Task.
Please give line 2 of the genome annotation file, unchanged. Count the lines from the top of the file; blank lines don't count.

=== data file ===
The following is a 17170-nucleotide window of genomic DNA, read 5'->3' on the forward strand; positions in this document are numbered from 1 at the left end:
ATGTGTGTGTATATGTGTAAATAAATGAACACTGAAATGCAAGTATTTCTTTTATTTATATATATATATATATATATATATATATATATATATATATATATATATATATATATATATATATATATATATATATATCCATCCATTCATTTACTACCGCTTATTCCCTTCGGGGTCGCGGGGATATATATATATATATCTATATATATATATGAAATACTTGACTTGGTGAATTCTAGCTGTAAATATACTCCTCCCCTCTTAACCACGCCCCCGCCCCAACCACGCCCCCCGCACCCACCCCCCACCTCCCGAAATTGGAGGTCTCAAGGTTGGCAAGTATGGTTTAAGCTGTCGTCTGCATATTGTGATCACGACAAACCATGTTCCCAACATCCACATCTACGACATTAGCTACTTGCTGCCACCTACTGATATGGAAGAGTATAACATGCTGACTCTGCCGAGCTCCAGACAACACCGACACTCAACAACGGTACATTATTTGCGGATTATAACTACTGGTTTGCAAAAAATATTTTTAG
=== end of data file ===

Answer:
ATGTGTGTGTATATGTGTAAATAAATGAACACTGAAATGCAAGTATTTCTTTTATTTATATATATATATATATATATATATATATATATATATATATATATATATATATATATATATATATATATATATATATATCCATCCATTCATTTACTACCGCTTATTCCCTTCGGGGTCGCGGGGATATATATATATATATCTATATATATATATGAAATACTTGACTTGGTGAATTCTAGCTGTAAATATACTCCTCCCCTCTTAACCACGCCCCCGCCCCAACCACGCCCCCCGCACCCACCCCCCACCTCCCGAAATTGGAGGTCTCAAGGTTGGCAAGTATGGTTTAAGCTGTCGTCTGCATATTGTGATCACGACAAACCATGTTCCCAACATCCACATCTACGACATTAGCTACTTGCTGCCACCTACTGATATGGAAGAGTATAACATGCTGACTCTGCCGAGCTCCAGACAACACCGACACTCAACAACGGTACATTATTTGCGGATTATAACTACTGGTTTGCAAAAAATATTTTTAG